As far as a bread knife, I have both the 8″ Wusthof that came with my set, as well as a longer box-store class example. Frankly, while I am sure they were there, I don’t recall seeing many custom-made bread knives at BLADE Show. It is just not a knife that many people get excited about. Maybe I am wrong, and you all will point out some nice examples from custom makers. Feel free to correct me in the comments.

In summation, I both agree and disagree with the Bon Appetit piece. I think knife sets have their place, though they are not the only route to go. I also see 3 knives as being most important in the kitchen, but I would replace the bread knife with a good boning knife.

What say you? Do you only need 3 knives in the kitchen? Are knife sets a “rip-off”? Do you think a boning is a better choice than a bread knife if you are going to limit yourself to 3?


  1. Ourorboros says:

    I’ve always been annoyed at the 3 knife recommendation. It really doesn’t take needs & usage into account – something I always recommend people consider first. I tell people to distribute their kitchen knife $$$ in terms of usage to get more bang for the buck.

    For instance, the bread knife. How many people actually need this? If you’re only making sandwiches, your chef’s knife can take care of it if it is kept sharp. If you make or get crusty bakery bread, sure. But bakers will want a different bread knife for finer crumbed/more tender cakes.

    I think a petty knife/utility knife/couteau d’office in the 5-6″ range is better than a paring knife & doubles as a boning knife. It’s fine for most meat trimming & break down when paired with a chef’s knife. Not everybody uses a flexible knife for this.

    So really you can reduce the list to two knives for most people.

    But do you do roasts for the holidays & occasions? That thickness & height of a chef’s knife will get in the way. A chef’s knife is fine for up to a turkey breast, but it’s far from ideal for thin slices of ham. A lot of slicers are decent bread knives, but I wouldn’t want the large teeth of a bread knife in a good roast.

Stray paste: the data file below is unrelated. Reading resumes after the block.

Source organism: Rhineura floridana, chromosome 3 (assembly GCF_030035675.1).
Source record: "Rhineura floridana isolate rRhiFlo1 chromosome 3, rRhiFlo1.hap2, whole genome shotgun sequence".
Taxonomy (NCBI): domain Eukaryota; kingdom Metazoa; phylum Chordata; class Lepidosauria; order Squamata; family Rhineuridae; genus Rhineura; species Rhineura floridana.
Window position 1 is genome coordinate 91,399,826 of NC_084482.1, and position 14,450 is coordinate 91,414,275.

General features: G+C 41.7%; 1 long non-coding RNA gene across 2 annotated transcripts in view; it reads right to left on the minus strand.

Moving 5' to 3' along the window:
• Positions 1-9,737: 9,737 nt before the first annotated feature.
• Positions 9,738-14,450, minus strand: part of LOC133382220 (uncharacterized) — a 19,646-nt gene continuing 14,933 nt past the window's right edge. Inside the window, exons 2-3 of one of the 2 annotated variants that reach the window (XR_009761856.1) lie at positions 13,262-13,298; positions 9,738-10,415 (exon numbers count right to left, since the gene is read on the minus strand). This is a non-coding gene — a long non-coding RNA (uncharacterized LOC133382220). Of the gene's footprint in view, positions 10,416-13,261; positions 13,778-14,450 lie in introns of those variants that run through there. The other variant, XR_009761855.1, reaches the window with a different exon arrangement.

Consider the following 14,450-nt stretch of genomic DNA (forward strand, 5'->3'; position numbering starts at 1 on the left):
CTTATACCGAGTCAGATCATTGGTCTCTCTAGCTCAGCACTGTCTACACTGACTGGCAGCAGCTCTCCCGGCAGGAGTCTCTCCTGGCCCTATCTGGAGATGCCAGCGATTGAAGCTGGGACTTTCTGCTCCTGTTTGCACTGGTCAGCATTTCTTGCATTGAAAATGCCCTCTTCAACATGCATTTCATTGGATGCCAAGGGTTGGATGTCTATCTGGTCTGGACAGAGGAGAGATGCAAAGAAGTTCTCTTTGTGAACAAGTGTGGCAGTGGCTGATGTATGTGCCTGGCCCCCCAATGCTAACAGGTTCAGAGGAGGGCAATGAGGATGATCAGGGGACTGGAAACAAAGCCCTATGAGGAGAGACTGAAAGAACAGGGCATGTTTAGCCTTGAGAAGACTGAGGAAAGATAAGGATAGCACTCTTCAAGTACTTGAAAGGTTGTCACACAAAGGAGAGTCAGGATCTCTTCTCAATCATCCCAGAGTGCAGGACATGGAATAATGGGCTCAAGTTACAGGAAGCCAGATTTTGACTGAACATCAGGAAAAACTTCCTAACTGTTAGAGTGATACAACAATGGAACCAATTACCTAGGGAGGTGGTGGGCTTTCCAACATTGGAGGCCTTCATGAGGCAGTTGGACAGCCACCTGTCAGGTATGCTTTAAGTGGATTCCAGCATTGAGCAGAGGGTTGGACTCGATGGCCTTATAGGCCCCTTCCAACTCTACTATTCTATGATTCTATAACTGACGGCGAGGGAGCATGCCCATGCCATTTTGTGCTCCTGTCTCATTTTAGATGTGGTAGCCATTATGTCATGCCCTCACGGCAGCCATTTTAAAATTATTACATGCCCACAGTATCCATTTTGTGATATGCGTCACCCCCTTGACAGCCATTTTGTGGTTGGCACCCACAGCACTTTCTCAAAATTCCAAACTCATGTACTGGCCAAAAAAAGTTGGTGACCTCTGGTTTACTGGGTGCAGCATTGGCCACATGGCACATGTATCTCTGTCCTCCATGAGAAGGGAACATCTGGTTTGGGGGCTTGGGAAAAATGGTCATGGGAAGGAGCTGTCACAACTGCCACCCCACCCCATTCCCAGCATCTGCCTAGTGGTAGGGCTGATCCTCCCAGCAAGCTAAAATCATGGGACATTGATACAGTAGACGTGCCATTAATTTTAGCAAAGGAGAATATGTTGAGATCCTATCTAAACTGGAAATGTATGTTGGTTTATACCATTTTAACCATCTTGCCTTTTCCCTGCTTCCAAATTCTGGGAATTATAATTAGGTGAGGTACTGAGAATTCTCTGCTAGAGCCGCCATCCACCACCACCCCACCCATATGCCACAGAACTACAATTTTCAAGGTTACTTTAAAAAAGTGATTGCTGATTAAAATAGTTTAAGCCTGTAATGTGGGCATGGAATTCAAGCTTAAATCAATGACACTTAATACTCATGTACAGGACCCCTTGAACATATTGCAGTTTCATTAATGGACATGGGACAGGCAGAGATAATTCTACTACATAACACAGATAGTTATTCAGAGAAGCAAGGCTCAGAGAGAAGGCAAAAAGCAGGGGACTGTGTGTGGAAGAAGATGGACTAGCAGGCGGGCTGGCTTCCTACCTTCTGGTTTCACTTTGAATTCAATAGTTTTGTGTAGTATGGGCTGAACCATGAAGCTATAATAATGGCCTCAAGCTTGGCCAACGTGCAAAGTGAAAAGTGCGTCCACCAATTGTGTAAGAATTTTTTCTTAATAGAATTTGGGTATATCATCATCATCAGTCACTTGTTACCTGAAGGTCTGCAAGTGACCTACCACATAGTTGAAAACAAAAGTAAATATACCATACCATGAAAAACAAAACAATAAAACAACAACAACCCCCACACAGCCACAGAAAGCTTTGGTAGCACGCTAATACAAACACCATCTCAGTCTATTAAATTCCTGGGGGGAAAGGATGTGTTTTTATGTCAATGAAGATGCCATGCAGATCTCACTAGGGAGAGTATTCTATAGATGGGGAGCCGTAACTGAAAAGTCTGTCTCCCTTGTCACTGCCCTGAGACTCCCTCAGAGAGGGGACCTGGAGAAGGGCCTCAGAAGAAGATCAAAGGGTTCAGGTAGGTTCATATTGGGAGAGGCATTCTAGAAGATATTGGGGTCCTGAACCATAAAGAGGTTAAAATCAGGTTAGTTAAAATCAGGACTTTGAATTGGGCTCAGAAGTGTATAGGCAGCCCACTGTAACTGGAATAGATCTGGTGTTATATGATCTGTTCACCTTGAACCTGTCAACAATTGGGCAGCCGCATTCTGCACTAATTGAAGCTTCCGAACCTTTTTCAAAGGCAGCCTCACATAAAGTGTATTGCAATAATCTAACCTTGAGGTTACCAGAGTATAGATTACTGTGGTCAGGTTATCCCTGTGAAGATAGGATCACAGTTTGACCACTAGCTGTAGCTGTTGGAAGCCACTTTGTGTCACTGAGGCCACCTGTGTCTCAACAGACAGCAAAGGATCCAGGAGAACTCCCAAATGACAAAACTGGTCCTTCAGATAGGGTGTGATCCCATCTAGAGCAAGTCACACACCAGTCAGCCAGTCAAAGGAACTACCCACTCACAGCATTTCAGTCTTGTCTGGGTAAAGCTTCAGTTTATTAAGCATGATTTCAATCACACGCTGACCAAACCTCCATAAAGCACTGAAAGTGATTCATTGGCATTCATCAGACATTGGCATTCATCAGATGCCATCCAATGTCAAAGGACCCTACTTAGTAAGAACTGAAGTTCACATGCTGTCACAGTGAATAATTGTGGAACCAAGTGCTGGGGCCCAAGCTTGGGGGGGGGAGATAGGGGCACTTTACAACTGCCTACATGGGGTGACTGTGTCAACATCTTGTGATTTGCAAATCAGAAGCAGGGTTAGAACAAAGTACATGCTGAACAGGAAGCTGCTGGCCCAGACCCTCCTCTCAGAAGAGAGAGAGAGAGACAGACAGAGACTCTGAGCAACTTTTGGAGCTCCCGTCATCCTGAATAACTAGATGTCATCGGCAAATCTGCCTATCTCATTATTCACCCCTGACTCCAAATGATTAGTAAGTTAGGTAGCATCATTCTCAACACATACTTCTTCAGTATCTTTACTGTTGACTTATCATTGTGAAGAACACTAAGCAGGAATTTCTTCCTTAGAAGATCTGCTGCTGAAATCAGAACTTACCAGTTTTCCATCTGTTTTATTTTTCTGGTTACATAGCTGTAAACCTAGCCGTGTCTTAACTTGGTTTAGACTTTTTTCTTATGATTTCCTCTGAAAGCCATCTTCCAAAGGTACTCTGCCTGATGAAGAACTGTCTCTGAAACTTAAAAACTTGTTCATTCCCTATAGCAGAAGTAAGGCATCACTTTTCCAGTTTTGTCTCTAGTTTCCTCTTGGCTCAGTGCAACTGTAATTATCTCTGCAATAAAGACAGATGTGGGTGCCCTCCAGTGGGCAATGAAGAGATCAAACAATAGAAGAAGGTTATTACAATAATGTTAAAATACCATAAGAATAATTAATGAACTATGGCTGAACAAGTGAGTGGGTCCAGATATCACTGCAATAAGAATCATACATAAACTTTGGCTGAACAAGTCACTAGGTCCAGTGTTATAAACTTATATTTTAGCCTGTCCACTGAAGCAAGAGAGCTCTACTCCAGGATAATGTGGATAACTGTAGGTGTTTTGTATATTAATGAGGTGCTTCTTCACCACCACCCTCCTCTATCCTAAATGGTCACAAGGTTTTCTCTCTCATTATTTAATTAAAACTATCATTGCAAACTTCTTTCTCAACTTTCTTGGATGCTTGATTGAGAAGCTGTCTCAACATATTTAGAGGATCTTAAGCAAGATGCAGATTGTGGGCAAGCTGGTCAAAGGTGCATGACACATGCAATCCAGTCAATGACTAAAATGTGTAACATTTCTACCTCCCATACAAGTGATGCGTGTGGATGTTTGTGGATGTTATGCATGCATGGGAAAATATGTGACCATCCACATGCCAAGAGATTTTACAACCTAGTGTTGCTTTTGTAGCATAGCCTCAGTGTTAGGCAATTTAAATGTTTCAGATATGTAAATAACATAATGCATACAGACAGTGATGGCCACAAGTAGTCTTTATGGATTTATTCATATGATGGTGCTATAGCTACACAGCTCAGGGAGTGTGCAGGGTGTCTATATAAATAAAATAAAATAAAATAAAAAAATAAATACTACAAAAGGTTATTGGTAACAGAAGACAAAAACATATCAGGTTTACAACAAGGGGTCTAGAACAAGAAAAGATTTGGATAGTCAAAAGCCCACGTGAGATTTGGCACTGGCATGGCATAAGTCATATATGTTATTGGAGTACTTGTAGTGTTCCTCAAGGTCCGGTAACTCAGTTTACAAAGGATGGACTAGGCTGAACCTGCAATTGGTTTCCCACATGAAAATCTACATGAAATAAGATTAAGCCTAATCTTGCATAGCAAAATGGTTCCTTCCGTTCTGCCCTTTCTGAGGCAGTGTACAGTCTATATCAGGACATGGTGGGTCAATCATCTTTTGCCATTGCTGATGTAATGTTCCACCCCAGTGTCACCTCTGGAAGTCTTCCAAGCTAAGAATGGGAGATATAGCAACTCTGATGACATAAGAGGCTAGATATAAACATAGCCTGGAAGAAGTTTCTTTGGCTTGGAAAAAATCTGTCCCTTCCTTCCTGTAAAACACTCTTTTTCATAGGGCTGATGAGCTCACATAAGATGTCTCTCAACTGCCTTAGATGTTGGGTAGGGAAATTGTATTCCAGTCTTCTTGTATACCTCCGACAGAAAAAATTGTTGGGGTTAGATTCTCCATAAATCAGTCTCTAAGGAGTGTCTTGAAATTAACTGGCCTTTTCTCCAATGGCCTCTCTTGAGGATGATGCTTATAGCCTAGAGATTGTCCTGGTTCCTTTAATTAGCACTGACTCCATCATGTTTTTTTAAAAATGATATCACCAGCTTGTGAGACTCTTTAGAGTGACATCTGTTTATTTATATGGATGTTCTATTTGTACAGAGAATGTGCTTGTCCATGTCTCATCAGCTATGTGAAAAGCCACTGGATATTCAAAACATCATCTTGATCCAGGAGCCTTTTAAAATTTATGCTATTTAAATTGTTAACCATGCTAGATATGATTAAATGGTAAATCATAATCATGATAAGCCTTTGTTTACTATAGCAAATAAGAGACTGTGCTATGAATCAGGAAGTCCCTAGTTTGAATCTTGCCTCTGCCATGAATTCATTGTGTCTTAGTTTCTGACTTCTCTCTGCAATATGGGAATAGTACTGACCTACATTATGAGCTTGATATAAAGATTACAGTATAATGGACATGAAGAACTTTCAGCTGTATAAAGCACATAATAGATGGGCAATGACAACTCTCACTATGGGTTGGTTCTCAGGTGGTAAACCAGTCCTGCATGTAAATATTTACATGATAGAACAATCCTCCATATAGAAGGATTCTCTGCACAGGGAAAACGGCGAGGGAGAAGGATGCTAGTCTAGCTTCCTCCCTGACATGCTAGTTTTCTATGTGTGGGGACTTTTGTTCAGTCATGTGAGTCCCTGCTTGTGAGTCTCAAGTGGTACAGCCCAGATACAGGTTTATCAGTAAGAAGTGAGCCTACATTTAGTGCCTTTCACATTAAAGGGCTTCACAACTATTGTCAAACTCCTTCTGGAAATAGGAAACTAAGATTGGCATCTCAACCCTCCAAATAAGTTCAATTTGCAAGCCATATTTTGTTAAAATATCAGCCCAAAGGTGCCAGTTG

Also a knife that is good for winter squash isn’t the knife I want for day to day usage. That may be getting beyond basic though. But that means a beater/gyuto combo.

    And yes, I’d rather have shears to cut out chicken backs. The beater can be better there.

  2. HandyDan says:

    I just got rid of my knife block in favor of a two knife set. I don’t eat (that much) bread, so I only have a chef’s knife and a paring knife. Not once do I regret not having that huge knife block on my counter.

  3. I have 8 knives of my own making, one just for prying frozen elk steaks apart, one just for halving acorn squash for stuffed squash, one for chopping nuts, a 7″ chef, and a slim fillet for coring tomatoes and green chilies, and a Model#1 for all other tasks, including dressing game. If I had to pare my culinary collection down to just one, it’d be my Model #1 which I use mostly, anyway. It’ll even carve a turkey, and it has a sheath.

  4. Sam L. says:

    Three may not be enough, but a knife block as shown is pretty much overkill.

  5. HandyDan says:

    I think that people need to honestly evaluate their needs and the way they cook/eat. Three may be too few knives for some, but too many for others. If you haven’t touched a couple of the knives in your block for 6 months, it may be time to do done downsizing.

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Question of the day: Do you only need 3 Kitchen Knives?